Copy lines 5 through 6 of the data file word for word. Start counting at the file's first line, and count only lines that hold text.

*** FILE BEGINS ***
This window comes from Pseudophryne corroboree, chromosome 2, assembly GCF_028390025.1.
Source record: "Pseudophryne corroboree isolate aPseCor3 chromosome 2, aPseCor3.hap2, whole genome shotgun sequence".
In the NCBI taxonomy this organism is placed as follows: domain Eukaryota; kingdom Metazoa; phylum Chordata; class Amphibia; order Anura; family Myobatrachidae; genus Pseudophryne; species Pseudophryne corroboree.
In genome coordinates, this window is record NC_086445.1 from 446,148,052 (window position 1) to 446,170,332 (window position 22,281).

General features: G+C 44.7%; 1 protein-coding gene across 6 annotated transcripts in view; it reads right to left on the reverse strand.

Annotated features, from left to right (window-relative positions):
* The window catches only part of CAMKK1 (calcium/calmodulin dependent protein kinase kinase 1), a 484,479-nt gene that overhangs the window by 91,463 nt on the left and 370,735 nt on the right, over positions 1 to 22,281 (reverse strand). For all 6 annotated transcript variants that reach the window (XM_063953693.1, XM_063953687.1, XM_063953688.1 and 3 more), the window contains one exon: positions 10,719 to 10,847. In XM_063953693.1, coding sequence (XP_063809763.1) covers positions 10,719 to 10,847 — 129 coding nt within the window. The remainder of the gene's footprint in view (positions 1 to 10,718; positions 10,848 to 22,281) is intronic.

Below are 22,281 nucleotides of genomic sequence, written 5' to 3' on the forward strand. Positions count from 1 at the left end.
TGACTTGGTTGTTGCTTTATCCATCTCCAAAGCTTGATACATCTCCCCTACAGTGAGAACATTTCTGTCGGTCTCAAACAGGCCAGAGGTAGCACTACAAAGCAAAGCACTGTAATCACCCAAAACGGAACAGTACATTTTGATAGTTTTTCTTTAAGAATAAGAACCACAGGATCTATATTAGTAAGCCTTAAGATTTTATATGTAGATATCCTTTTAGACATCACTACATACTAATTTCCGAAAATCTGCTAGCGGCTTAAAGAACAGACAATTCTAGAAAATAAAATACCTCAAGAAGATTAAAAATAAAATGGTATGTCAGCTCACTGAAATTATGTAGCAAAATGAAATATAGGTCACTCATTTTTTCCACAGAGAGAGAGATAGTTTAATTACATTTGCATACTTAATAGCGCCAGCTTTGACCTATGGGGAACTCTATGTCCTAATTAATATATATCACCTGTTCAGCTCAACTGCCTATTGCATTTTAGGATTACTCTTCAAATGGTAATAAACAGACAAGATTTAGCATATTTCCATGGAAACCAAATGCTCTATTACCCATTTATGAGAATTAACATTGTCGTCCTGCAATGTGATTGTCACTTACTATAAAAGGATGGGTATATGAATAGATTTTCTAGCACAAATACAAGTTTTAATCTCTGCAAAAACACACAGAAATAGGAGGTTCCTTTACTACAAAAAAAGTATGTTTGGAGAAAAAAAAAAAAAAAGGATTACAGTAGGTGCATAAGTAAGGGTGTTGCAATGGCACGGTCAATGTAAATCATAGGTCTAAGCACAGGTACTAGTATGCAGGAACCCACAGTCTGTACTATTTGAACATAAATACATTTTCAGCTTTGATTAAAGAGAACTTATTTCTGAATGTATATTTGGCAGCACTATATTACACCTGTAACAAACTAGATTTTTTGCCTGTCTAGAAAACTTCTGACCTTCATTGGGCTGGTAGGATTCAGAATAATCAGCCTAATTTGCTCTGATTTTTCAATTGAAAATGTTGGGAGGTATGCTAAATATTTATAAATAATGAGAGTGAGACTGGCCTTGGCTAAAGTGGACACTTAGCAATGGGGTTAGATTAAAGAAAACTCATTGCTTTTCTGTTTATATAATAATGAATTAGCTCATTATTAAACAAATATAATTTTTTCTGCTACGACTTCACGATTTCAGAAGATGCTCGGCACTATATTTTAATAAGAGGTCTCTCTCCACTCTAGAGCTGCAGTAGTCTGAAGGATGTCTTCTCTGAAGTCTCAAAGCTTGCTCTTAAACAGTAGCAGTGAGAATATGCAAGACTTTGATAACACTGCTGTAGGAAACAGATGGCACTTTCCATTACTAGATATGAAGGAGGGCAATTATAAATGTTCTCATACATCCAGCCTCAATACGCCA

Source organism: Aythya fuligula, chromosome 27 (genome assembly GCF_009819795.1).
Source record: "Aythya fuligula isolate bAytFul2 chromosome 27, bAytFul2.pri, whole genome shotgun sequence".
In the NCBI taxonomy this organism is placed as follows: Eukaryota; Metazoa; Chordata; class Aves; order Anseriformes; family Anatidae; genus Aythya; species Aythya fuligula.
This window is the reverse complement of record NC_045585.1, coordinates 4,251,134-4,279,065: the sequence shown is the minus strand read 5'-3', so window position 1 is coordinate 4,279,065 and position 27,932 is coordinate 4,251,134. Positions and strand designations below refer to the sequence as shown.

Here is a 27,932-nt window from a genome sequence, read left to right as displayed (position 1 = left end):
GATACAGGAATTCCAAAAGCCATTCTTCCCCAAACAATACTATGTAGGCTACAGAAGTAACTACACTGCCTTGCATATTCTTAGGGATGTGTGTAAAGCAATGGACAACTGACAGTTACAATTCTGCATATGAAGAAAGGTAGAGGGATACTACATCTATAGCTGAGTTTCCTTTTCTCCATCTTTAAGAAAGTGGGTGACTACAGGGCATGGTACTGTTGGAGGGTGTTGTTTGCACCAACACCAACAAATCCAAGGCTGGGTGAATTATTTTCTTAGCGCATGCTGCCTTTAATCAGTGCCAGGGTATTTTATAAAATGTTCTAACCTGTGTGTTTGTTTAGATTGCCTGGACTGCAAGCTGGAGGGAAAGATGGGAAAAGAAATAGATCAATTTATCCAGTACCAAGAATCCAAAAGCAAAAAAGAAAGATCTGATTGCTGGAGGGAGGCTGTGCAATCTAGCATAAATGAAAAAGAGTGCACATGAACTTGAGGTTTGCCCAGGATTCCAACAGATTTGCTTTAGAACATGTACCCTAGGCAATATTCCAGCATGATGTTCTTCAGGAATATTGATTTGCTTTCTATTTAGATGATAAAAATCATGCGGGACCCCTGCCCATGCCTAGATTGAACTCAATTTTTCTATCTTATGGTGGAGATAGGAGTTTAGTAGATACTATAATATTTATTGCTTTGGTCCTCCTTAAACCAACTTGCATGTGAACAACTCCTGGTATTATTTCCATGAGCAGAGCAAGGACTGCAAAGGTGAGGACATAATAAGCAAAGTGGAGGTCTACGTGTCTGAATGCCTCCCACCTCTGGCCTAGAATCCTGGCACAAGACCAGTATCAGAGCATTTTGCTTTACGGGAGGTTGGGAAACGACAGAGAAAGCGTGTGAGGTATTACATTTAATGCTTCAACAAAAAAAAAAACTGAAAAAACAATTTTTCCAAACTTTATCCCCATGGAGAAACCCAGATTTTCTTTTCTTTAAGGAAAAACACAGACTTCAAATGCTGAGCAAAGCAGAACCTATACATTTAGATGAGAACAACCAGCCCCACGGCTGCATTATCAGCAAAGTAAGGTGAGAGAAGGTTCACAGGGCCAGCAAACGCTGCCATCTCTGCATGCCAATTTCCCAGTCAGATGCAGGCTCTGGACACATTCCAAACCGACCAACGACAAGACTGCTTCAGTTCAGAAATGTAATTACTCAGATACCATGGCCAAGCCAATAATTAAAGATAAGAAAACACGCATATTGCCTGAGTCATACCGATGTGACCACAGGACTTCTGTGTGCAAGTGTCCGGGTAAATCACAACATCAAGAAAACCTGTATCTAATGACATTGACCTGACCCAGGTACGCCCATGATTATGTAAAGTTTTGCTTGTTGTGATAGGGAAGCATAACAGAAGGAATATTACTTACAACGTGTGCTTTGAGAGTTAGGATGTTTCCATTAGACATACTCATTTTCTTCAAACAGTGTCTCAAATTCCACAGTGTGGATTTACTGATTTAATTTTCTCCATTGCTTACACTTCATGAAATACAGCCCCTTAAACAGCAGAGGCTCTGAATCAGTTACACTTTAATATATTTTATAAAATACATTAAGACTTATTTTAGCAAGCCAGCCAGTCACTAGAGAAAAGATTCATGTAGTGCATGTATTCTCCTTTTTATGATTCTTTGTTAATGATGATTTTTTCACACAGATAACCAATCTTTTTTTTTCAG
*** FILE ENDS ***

General features: G+C 44.7%; 1 protein-coding gene across 6 annotated transcripts in view; it reads right to left on the reverse strand.

Annotated features, from left to right (window-relative positions):